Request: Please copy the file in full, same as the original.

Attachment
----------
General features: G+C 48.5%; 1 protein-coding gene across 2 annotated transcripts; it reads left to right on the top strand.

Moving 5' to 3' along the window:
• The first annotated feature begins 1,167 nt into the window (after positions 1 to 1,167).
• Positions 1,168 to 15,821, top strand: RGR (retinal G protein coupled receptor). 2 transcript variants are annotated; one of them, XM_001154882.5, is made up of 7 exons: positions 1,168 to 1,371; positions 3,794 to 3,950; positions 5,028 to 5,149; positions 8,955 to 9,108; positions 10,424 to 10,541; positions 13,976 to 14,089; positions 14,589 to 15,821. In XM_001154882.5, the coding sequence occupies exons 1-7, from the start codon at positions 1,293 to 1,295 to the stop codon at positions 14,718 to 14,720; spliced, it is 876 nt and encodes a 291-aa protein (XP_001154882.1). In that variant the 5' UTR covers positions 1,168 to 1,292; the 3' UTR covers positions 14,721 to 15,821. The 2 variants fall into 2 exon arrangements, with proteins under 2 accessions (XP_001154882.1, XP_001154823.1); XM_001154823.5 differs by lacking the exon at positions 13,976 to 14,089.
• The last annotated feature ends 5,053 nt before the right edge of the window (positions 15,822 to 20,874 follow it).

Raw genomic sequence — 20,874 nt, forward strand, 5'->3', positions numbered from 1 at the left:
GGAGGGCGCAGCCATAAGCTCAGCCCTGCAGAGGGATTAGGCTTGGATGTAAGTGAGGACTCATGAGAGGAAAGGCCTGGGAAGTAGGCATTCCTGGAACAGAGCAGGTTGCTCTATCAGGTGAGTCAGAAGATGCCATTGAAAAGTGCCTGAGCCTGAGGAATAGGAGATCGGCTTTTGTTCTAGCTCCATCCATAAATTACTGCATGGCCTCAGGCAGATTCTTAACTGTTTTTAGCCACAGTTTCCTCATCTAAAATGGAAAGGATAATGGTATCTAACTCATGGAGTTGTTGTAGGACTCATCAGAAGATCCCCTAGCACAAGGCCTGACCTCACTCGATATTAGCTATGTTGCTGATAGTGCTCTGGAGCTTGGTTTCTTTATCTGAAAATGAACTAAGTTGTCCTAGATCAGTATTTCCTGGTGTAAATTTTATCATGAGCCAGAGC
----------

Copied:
General features: G+C 48.5%; 1 protein-coding gene across 2 annotated transcripts; it reads left to right on the top strand.

Moving 5' to 3' along the window:
• The first annotated feature begins 1,167 nt into the window (after positions 1 to 1,167).
• Positions 1,168 to 15,821, top strand: RGR (retinal G protein coupled receptor). 2 transcript variants are annotated; one of them, XM_001154882.5, is made up of 7 exons: positions 1,168 to 1,371; positions 3,794 to 3,950; positions 5,028 to 5,149; positions 8,955 to 9,108; positions 10,424 to 10,541; positions 13,976 to 14,089; positions 14,589 to 15,821. In XM_001154882.5, the coding sequence occupies exons 1-7, from the start codon at positions 1,293 to 1,295 to the stop codon at positions 14,718 to 14,720; spliced, it is 876 nt and encodes a 291-aa protein (XP_001154882.1). In that variant the 5' UTR covers positions 1,168 to 1,292; the 3' UTR covers positions 14,721 to 15,821. The 2 variants fall into 2 exon arrangements, with proteins under 2 accessions (XP_001154882.1, XP_001154823.1); XM_001154823.5 differs by lacking the exon at positions 13,976 to 14,089.
• The last annotated feature ends 5,053 nt before the right edge of the window (positions 15,822 to 20,874 follow it).

Raw genomic sequence — 20,874 nt, forward strand, 5'->3', positions numbered from 1 at the left:
GGAGGGCGCAGCCATAAGCTCAGCCCTGCAGAGGGATTAGGCTTGGATGTAAGTGAGGACTCATGAGAGGAAAGGCCTGGGAAGTAGGCATTCCTGGAACAGAGCAGGTTGCTCTATCAGGTGAGTCAGAAGATGCCATTGAAAAGTGCCTGAGCCTGAGGAATAGGAGATCGGCTTTTGTTCTAGCTCCATCCATAAATTACTGCATGGCCTCAGGCAGATTCTTAACTGTTTTTAGCCACAGTTTCCTCATCTAAAATGGAAAGGATAATGGTATCTAACTCATGGAGTTGTTGTAGGACTCATCAGAAGATCCCCTAGCACAAGGCCTGACCTCACTCGATATTAGCTATGTTGCTGATAGTGCTCTGGAGCTTGGTTTCTTTATCTGAAAATGAACTAAGTTGTCCTAGATCAGTATTTCCTGGTGTAAATTTTATCATGAGCCAGAGC